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Subject: Art loss at World Trade Center site

Art loss at World Trade Center site

From: Linda Roundhill <artsconservation>
Date: Tuesday, October 16, 2001
This morning on National Public Radio there was a sad but
informative piece on the art that was lost Sept 11.  Compared to the
enormous human loss and suffering of the families, this seems
trivial, but the art world also suffered some great losses that day.
One great loss among many is Elyn Zimmerman's memorial fountain to
the victims of the 1993 World Trade Center bombing.

An excerpt is copied below:

    As curator for the Port Authority of New York and New Jersey,
    which owned the trade center, Saul Wenegrat was responsible for
    placing most of the pieces. Although he's retired, he's been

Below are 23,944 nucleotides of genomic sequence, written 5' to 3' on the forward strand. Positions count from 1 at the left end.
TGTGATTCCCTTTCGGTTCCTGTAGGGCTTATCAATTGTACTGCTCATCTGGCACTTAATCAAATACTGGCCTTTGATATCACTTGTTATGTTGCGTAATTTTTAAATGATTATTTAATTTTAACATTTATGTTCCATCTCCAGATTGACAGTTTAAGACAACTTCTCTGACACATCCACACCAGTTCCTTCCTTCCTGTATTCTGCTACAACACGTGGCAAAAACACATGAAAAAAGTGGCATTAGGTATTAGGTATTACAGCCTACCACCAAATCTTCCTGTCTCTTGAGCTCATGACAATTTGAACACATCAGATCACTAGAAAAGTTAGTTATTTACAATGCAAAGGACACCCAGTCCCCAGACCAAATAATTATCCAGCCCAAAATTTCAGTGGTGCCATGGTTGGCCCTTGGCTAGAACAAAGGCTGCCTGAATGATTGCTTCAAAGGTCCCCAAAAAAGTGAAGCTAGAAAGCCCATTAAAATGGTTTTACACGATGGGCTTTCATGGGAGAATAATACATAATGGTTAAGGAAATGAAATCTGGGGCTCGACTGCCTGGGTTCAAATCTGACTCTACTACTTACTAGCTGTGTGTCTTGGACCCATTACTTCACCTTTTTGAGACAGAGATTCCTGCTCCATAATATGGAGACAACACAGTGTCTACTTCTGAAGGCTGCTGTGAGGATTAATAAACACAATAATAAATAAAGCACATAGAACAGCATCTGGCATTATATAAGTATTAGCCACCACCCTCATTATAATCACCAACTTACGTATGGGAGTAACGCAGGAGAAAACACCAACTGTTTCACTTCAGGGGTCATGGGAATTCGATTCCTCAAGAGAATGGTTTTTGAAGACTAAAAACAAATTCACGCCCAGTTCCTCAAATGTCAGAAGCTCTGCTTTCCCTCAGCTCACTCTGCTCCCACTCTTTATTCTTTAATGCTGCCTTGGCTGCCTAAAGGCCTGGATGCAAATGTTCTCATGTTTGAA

visiting the site regularly since Sept. 11, looking for any art
    he may be able to save. So far, he's found only a bronze sphere
    by German sculptor Fritz Koenig, which Wenegrat thinks could be

    He's less hopeful about a tapestry by Spanish surrealist Joan
    Miro, which was in the mezzanine of Tower Two.

    It's unknown how much art was destroyed because much of it was
    owned by private companies and kept in their offices. There were
    also 14 with studios in the trade center. One of them,
    38-year-old sculptor Michael Richards, died in the attack. He
    had spent the past eight years working on a series of pieces
    about the Tuskegee Airmen, the black pilots of World War II.

Here is a link to the summary and radio report:

    **** Moderator's comments: The above URL has been wrapped for
    email. There should be no newline

Please note the audio has many more details than the online summary.
I just thought the conservation community should be informed. Peace,

Linda S. Roundhill
Art and Antiquities Conservation
18121 157th Ave NE
Woodinville, WA 98072

                  Conservation DistList Instance 15:32
                 Distributed: Tuesday, October 16, 2001
                       Message Id: cdl-15-32-002
Received on Tuesday, 16 October, 2001

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